Many residents of Pittsburgh may wish they could move to Florida during the long, cold months of winter, but for Ian Edwards, who grew up in Florida, Pittsburgh seems to offer the perfect environment. "I love the cooler climate. This is where I am happiest," he said.
Dr. Edwards, 38, of Cranberry, was named director of the Duquesne University Counseling Center late in November after the previous director, Dr. Jack Nelson, retired after 46 years with the university. Dr. Edwards said he has large shoes to fill, but having worked at the center since 2006 and with a doctorate in clinical psychology, he believes he is well prepared for the role.
It seemed meant to be.
Dr. Edwards came to Pittsburgh to study at Duquesne from his home in southern Florida. "Don't get me wrong, I loved South Beach. But I was attracted by the program here," he said. While working on his degree he served as an intern in the counseling center in the 2001-02 academic year. After completing coursework for his doctorate, he returned to Florida to work on his dissertation.
"I worked in a juvenile facility and worked in an outpatient facility as a counselor," he said.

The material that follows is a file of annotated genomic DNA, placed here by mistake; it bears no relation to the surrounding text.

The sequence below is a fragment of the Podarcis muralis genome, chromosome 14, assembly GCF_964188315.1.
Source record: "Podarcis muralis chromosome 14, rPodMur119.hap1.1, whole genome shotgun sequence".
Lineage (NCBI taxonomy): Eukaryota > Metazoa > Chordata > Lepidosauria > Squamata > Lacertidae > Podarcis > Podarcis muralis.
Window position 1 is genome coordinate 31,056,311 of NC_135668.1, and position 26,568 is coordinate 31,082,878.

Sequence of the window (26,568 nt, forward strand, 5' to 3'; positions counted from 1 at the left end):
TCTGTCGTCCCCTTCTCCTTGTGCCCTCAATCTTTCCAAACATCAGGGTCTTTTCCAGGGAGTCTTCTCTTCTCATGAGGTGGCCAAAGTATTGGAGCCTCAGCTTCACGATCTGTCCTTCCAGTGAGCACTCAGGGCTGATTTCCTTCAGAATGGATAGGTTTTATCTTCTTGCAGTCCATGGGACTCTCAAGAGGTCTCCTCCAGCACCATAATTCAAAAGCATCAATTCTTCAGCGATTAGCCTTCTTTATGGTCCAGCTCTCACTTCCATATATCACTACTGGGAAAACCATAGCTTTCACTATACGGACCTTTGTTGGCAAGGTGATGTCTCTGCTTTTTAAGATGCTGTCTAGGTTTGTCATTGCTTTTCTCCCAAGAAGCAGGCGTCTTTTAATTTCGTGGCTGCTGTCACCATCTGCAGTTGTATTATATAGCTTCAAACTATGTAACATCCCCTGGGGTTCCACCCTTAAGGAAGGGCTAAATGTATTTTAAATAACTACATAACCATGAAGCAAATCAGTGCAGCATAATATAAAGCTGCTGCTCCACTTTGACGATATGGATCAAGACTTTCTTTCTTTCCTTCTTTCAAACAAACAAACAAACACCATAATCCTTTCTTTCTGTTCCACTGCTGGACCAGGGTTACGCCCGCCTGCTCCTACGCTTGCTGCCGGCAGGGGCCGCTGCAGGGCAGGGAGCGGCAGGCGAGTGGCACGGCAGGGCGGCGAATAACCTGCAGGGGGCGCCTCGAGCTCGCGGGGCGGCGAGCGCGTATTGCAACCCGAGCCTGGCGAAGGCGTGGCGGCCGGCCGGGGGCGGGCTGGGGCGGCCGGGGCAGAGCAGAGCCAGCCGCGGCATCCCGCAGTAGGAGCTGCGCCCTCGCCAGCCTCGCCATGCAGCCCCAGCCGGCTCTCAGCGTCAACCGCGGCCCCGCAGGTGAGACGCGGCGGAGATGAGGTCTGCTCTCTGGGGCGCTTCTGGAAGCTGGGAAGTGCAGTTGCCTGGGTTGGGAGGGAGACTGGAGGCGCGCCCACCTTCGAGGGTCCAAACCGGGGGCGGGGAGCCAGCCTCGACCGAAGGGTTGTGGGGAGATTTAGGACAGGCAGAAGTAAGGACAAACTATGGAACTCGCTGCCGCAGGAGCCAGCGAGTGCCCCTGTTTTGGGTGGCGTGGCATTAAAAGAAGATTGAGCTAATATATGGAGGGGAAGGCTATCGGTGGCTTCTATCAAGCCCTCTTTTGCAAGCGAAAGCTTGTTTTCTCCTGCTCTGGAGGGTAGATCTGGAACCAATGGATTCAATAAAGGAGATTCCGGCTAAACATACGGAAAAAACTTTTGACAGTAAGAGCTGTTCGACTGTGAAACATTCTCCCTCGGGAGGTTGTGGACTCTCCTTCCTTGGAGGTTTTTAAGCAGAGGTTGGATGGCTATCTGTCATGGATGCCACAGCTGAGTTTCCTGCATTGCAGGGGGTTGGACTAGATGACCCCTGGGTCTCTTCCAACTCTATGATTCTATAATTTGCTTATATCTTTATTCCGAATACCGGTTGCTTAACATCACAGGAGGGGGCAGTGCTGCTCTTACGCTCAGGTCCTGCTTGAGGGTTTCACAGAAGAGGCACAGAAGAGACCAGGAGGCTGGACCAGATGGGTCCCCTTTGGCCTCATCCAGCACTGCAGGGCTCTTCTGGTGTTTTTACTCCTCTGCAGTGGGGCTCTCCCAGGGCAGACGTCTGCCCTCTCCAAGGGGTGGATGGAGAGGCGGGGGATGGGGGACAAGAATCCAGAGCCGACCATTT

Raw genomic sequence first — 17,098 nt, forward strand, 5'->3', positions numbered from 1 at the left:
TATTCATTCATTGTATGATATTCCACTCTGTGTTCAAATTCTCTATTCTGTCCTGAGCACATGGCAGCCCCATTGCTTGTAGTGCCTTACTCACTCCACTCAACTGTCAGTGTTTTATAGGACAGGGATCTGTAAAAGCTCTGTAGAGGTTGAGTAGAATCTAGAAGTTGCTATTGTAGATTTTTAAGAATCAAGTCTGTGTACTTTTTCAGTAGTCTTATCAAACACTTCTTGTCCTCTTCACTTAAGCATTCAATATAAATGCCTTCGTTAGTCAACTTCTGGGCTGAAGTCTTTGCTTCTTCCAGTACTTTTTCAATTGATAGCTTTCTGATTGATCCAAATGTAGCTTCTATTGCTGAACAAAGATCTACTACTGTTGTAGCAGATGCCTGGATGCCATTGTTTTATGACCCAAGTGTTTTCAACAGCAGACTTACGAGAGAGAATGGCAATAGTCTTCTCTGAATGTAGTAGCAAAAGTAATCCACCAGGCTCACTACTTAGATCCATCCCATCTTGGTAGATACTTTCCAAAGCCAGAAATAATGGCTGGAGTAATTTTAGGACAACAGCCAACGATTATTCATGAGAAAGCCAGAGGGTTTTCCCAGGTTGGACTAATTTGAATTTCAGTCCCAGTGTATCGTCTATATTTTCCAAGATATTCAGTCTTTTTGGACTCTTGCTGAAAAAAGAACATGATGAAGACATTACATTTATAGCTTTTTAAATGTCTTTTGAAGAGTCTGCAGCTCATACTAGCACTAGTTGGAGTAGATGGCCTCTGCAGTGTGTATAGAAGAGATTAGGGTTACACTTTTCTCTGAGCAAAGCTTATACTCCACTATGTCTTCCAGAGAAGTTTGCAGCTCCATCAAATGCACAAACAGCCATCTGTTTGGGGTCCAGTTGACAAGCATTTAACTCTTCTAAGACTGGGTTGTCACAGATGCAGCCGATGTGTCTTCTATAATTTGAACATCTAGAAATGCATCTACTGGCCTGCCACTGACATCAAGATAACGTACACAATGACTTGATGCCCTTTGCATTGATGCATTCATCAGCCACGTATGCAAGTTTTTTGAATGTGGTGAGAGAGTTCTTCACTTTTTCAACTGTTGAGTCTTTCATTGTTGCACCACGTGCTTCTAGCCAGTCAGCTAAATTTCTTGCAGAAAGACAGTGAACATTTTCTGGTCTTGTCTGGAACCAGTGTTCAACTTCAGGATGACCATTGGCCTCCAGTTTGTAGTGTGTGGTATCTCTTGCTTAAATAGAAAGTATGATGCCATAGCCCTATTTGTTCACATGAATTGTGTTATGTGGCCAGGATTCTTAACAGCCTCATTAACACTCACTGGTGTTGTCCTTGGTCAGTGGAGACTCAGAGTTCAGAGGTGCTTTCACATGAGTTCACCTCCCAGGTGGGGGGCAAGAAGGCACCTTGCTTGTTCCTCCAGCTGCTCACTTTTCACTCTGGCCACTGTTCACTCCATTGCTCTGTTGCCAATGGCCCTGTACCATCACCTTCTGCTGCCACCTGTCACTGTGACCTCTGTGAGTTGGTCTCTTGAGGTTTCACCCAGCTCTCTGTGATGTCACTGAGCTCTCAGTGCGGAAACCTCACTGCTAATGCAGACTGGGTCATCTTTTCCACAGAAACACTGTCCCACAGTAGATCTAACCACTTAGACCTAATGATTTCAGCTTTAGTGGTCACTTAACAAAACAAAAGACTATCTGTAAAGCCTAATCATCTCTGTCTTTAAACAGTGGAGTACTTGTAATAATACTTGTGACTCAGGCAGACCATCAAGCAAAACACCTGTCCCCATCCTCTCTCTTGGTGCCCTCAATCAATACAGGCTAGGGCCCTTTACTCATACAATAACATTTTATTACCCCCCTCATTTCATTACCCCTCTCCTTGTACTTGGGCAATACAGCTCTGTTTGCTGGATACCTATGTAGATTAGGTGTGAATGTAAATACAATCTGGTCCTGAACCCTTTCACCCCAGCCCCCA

He finished the doctorate in 2006 and decided to come back to Pittsburgh for a post-doctoral internship at Duquesne's Counseling Center. "It was a good opportunity and I was glad to be back," he said.
Dr. Edwards then moved to the University of Pittsburgh as a staff psychologist for a year. When a full-time position opened at Duquesne in 2008, he came back to stay.
Dr. Edwards served as assistant director/training coordinator. Dr. Edwards also has taught as an adjunct professor in psychology and in the School of Leadership and Professional Advancement. He was appointed interim director at the counseling center enter in September and selected to fill the position permanently two months later.
According to Dr. Edwards, the center works with other areas of the university for the good of the student. The work brings the center into contact with departments such as Health Services, Residence Life, Spiritan Campus Ministry, the psychology clinic, the Support Council and the Campus Community Risk Team.
"We are centered on the mission of caring for the whole person -- the mind, body and spirit. We honor and respect each area and work with the other offices to best assist our students," he said, "I don't see how we can have psychological healing without a spiritual life and physical well being."
The center has also moved to a 12-session "short-term" model in meeting with students to serve more people.
"We work with students so we are more directed and goal-oriented," he said. The center also has expanded its group program offerings and workshops, he said. "We have a variety of workshops including topics such as test anxiety, preparing for finals and relaxation techniques." Dr. Edwards said the center also serves as a resource for students who need referrals to outside services.
Kathleen Ganster, freelance writer: email@example.com .